Works Cited:

Barbour, C., & Barbour, N. (1997). Families, schools, communities. New Jersey: Prentice-Hall, Inc.

Gestwicki, C. (2000). Home, school, and community relations. North Carolina: Thomson Learning. This book is a guide to working with families and building a better relationship between school and home.

Berger, E.H. (1986). Parents as partners in education. Ohio: Charles E. Merrill Publishing Co.

Wanat, C.L. (1999). Parental involvement in the implementation of school reform: The basic school. Journal for a Just and Caring Education, 5, (3), 318.

McNeal, R. (2001). Differential effects of parental involvement on cognitive and behavioral outcomes. Journal of Socio-Economics, 30, (2), 171.

Electronic Education Report. (2001). Legislation to improve parental involvement in schools, 8, (4), 6.

Keel, K. (2000). Building relationships: Parents, students, teachers and real data. Multimedia Schools, 7, (4), 36.

Spencer, P. (2001). The secret to a super school year. Family Life, 58.

Updegraff, K. (2001). Parents involvement in adolescent peer relationships: A comparison of mother?s and father?s roles. Journal of Marriage and the Family, 63, (3), 655.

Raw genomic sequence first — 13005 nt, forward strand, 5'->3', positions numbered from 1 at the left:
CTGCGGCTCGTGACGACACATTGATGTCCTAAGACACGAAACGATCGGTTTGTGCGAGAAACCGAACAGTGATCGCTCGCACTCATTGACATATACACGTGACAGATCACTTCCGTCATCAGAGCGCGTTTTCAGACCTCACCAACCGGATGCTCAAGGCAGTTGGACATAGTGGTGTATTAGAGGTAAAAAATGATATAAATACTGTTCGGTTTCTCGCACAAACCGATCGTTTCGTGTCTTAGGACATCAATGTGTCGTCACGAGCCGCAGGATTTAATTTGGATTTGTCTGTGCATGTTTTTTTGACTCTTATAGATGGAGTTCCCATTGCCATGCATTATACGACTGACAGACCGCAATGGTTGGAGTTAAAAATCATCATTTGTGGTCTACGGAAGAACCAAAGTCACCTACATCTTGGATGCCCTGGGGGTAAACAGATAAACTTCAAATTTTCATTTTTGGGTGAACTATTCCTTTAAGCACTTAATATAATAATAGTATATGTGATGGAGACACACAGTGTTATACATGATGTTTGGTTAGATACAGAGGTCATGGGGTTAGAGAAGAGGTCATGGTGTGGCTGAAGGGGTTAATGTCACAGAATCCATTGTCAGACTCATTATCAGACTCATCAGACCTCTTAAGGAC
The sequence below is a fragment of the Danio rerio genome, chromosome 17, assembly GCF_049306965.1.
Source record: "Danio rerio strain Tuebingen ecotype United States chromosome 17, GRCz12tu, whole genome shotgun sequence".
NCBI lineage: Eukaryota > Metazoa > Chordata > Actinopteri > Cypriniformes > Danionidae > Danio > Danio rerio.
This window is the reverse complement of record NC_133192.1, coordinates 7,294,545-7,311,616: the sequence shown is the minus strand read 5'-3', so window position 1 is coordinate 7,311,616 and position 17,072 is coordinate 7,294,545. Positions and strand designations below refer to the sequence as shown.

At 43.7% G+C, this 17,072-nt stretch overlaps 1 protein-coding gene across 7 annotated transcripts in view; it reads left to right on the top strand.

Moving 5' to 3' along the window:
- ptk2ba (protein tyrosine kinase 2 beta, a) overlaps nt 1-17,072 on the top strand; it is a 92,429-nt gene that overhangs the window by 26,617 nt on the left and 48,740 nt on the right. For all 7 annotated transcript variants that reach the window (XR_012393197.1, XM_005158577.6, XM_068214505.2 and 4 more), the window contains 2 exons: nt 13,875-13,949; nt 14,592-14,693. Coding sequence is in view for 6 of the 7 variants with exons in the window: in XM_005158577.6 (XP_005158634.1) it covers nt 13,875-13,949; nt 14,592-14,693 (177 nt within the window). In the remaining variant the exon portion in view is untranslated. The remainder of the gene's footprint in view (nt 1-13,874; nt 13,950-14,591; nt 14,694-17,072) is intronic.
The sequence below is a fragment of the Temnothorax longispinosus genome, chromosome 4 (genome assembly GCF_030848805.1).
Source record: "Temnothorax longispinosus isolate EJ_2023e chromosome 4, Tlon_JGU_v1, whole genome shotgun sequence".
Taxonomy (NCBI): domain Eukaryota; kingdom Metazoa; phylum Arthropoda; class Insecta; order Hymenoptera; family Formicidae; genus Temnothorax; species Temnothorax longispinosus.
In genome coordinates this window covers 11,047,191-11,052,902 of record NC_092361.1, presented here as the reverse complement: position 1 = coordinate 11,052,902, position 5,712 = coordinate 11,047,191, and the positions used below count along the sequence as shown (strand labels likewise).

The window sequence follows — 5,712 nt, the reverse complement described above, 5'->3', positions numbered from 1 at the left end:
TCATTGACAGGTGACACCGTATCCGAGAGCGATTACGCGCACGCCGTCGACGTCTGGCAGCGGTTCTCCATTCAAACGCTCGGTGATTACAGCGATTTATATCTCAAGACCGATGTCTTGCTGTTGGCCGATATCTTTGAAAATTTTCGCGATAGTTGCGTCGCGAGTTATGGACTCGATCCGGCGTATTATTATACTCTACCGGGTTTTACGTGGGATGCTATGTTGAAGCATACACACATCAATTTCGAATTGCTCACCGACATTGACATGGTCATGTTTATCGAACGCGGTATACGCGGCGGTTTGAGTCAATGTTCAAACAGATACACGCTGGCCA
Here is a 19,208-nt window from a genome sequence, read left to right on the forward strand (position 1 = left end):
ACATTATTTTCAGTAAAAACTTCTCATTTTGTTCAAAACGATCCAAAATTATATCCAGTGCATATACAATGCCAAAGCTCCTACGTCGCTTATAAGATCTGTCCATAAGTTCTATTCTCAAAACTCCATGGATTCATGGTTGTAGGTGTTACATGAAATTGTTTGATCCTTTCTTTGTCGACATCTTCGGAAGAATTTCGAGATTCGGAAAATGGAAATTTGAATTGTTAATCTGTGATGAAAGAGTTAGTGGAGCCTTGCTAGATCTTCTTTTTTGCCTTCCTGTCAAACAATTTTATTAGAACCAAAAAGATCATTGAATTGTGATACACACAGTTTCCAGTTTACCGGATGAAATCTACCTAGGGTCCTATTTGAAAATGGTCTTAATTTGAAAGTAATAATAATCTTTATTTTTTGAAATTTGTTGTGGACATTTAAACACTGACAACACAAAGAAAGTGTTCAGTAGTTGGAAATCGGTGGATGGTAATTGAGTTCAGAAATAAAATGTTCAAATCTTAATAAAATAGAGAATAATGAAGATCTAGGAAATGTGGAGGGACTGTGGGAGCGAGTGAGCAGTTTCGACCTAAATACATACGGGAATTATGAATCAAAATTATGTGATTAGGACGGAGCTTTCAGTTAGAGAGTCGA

The Standards Site. (2001). Retrieved November 25, 2001, from http://www.standards.dfes.gov.uk/
.
Education Week on the Web (Ed Week). (2001). Retrieved November 25, 2001, from http://www.edweek.com/

National Coalition for Parental Involvement in Education (NCPIE). (2001). Retrieved November 25, 2001, from http://www.ncpie.org

National Parent Information Network (NPIN). (1997). Retrieved November 30, 2001, from http://npin.org/library

The National Campaign for Public School Improvement. (2001). Retrieved November 30, 2001, from http://www.projectappleseed.org

Hopkins, G. (1997). Parental involvement is easy as pie. Education World. Retrieved November 30, 2001, from http://www.education-world.com

Galinsky, E. (2001). What children want from parents. Educational Leadership. 24-28.

McKechnie, J. (1968). Webster?s new twentieth century dictionary. The World Publishing Company, 966, 1302.